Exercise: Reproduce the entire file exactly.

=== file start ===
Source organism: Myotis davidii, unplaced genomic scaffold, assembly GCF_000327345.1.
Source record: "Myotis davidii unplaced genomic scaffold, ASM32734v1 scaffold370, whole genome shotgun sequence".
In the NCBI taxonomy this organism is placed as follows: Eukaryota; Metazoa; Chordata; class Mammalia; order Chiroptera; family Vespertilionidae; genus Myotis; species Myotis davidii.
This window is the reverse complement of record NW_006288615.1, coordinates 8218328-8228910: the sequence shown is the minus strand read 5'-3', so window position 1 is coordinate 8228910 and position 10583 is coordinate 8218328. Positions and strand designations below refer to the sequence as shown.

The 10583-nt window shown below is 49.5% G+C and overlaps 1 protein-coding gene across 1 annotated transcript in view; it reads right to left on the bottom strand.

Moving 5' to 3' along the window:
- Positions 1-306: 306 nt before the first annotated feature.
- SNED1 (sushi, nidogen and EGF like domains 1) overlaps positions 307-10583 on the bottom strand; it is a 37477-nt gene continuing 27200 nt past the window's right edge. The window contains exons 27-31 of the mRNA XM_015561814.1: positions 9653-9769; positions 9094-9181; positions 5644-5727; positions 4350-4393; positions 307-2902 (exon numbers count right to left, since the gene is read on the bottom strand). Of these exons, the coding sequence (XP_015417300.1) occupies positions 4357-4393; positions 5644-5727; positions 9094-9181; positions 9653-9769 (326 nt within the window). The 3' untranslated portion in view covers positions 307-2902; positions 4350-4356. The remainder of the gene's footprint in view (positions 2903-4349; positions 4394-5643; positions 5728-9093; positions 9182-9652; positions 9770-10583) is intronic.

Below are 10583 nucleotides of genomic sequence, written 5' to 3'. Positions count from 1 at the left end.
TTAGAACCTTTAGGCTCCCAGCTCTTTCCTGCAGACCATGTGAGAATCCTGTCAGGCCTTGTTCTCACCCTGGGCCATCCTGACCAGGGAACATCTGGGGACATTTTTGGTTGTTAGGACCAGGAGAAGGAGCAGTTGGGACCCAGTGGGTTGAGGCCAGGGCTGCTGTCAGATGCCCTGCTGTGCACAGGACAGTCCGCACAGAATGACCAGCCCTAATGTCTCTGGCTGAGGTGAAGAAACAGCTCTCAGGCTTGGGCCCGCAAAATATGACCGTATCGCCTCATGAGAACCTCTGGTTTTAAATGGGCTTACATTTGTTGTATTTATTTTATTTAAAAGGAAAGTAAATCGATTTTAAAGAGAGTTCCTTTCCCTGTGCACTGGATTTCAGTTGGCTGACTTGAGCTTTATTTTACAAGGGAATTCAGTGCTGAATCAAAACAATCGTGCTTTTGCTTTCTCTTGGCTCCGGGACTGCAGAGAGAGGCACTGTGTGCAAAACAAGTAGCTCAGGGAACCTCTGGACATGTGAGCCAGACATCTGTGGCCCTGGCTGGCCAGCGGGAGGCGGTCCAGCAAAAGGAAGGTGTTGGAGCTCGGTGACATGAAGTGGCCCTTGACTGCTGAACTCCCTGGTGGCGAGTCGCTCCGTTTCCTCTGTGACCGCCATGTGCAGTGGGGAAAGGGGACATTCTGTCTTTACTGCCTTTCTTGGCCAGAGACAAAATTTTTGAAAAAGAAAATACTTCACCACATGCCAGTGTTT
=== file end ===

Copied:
Source organism: Myotis davidii, unplaced genomic scaffold, assembly GCF_000327345.1.
Source record: "Myotis davidii unplaced genomic scaffold, ASM32734v1 scaffold370, whole genome shotgun sequence".
In the NCBI taxonomy this organism is placed as follows: Eukaryota; Metazoa; Chordata; class Mammalia; order Chiroptera; family Vespertilionidae; genus Myotis; species Myotis davidii.
This window is the reverse complement of record NW_006288615.1, coordinates 8218328-8228910: the sequence shown is the minus strand read 5'-3', so window position 1 is coordinate 8228910 and position 10583 is coordinate 8218328. Positions and strand designations below refer to the sequence as shown.

The 10583-nt window shown below is 49.5% G+C and overlaps 1 protein-coding gene across 1 annotated transcript in view; it reads right to left on the bottom strand.

Moving 5' to 3' along the window:
- Positions 1-306: 306 nt before the first annotated feature.
- SNED1 (sushi, nidogen and EGF like domains 1) overlaps positions 307-10583 on the bottom strand; it is a 37477-nt gene continuing 27200 nt past the window's right edge. The window contains exons 27-31 of the mRNA XM_015561814.1: positions 9653-9769; positions 9094-9181; positions 5644-5727; positions 4350-4393; positions 307-2902 (exon numbers count right to left, since the gene is read on the bottom strand). Of these exons, the coding sequence (XP_015417300.1) occupies positions 4357-4393; positions 5644-5727; positions 9094-9181; positions 9653-9769 (326 nt within the window). The 3' untranslated portion in view covers positions 307-2902; positions 4350-4356. The remainder of the gene's footprint in view (positions 2903-4349; positions 4394-5643; positions 5728-9093; positions 9182-9652; positions 9770-10583) is intronic.

Below are 10583 nucleotides of genomic sequence, written 5' to 3'. Positions count from 1 at the left end.
TTAGAACCTTTAGGCTCCCAGCTCTTTCCTGCAGACCATGTGAGAATCCTGTCAGGCCTTGTTCTCACCCTGGGCCATCCTGACCAGGGAACATCTGGGGACATTTTTGGTTGTTAGGACCAGGAGAAGGAGCAGTTGGGACCCAGTGGGTTGAGGCCAGGGCTGCTGTCAGATGCCCTGCTGTGCACAGGACAGTCCGCACAGAATGACCAGCCCTAATGTCTCTGGCTGAGGTGAAGAAACAGCTCTCAGGCTTGGGCCCGCAAAATATGACCGTATCGCCTCATGAGAACCTCTGGTTTTAAATGGGCTTACATTTGTTGTATTTATTTTATTTAAAAGGAAAGTAAATCGATTTTAAAGAGAGTTCCTTTCCCTGTGCACTGGATTTCAGTTGGCTGACTTGAGCTTTATTTTACAAGGGAATTCAGTGCTGAATCAAAACAATCGTGCTTTTGCTTTCTCTTGGCTCCGGGACTGCAGAGAGAGGCACTGTGTGCAAAACAAGTAGCTCAGGGAACCTCTGGACATGTGAGCCAGACATCTGTGGCCCTGGCTGGCCAGCGGGAGGCGGTCCAGCAAAAGGAAGGTGTTGGAGCTCGGTGACATGAAGTGGCCCTTGACTGCTGAACTCCCTGGTGGCGAGTCGCTCCGTTTCCTCTGTGACCGCCATGTGCAGTGGGGAAAGGGGACATTCTGTCTTTACTGCCTTTCTTGGCCAGAGACAAAATTTTTGAAAAAGAAAATACTTCACCACATGCCAGTGTTT